February 1st, 2016
For my little sister.
The waves of sadness that crash over me so suddenly I don’t know what’s hit me. I look at my life…my children, my husband, all that I have and wish that Lizzy could have experienced even a piece of that. It’s all she wanted, love and acceptance, a family of her own. I pray for my little sister every night. I pray that she is no longer hurting and like my brother Nick said, ” is running free, shedding the shackles of this world, boundless in her joy and wonder.”
My little sister was a beautiful human being, kind and sweet. The world was a better place with her in it and now it is left to us to pick up the pieces.
Mental illness effects all of us either directly or indirectly, please recognize those that need your help, reserve judgement and make a difference.
Your loving sister
February 1st, 2016
Reflections on my sister Elizabeth.
So much can change, so suddenly, but so little is noticed. Almost no one knows. What is meaning in the midst of this? Everything is different but the world just keeps turning and somehow almost everything is the same, though so profoundly different for a scant few that it is jarring in its contrast. It’s like everything has happened but nothing has happened. Being and non-being. One moment and then the next – all is altered and cannot be reversed, yet (almost) all is the same. How are these states reconciled? We are all three years older and there are still more questions than answers.
For now, I hold you in my mind, as you were as a child, young and carefree. I hope you are running free now, shedding the shackles of this world, boundless in your joy and wonder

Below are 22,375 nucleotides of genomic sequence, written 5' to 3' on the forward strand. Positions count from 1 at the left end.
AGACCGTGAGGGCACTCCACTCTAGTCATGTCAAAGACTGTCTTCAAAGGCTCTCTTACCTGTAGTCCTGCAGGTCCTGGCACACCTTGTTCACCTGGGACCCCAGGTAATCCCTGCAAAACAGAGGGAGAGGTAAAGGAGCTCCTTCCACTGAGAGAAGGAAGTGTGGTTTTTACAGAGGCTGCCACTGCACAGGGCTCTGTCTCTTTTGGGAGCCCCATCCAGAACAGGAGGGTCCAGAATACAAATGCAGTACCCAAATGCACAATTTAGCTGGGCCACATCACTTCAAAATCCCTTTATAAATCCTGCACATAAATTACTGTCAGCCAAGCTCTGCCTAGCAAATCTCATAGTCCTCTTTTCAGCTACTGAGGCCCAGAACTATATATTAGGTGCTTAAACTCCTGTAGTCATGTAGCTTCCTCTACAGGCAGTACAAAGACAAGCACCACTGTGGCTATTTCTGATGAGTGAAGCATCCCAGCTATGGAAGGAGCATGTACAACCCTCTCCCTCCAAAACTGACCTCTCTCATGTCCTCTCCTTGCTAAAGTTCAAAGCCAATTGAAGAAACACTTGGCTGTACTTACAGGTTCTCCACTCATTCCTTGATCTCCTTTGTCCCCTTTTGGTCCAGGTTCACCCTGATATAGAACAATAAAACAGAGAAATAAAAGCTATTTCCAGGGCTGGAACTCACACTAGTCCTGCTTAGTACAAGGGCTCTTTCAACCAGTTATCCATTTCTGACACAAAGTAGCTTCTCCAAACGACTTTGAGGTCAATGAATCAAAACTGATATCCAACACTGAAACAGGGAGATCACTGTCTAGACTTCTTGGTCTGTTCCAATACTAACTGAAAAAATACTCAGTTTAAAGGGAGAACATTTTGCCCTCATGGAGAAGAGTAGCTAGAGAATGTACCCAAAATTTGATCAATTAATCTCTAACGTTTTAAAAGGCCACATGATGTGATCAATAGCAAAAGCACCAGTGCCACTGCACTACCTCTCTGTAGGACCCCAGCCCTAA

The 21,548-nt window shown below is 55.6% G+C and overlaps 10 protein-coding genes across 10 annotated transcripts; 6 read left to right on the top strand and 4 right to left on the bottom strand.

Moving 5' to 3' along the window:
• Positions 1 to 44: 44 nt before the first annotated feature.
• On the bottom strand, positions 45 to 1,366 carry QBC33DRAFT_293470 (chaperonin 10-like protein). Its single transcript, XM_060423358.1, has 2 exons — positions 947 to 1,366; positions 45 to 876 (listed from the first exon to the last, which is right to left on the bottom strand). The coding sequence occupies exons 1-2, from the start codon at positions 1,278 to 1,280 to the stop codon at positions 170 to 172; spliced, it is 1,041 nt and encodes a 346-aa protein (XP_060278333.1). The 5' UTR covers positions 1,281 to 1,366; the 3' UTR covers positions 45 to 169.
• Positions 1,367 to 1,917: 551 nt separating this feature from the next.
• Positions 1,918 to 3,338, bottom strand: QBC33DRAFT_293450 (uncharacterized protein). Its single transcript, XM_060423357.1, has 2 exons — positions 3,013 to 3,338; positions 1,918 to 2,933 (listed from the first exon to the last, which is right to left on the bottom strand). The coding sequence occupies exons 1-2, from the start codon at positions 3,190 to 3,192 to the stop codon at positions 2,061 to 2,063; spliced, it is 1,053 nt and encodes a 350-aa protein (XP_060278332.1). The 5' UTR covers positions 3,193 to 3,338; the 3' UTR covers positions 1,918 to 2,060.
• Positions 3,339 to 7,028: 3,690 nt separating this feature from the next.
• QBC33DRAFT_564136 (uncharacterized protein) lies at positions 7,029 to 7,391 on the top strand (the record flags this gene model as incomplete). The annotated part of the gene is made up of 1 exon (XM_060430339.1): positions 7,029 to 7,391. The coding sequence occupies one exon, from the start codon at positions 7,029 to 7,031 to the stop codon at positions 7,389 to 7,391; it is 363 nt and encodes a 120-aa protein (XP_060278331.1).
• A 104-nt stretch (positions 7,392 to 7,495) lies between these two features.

Your loving brother
February 1st, 2016
3 years ago today we lost a beautiful spirit at BCSS Victoria. We still miss you in our humble circle. You taught us so much before and after you left us. We miss your laughter and good humour. Elizabeth Bogod we are thinking of you, your family and friends. xo
February 1st, 2016
To my former room-mate Elizabeth Bogod !! You were a lovely lady, full of wonder and love. You were always looking for love and approval, and somehow you couldn’t seem to find it. You were a very dear friend, and you had so many wonderful qualities about you…always giving and always loving… I miss you and will always love you !! I pray you are at peace as well…until we meet again my friend !!!
Sunday, 1st February 2015, the second anniversary of Elizabeth’s death.
Elizabeth’s parents went to Ucluelet, a 5-hour drive from Victoria up Vancouver Island. Ucluelet is a small logging country town on the North Pacific Coast. January to March, it is renown for its crashing, rolling waves and the surf-boarders who challenge its ocean.
It was an opportunity to mourn, to think, to remember, as they walked the sandy beaches and the trails of old, large and high fir trees. They lit a Memorial Candle which burned for 24 hours. The light is out again, Elizabeth, but your light lives in every-bodies’ hearts.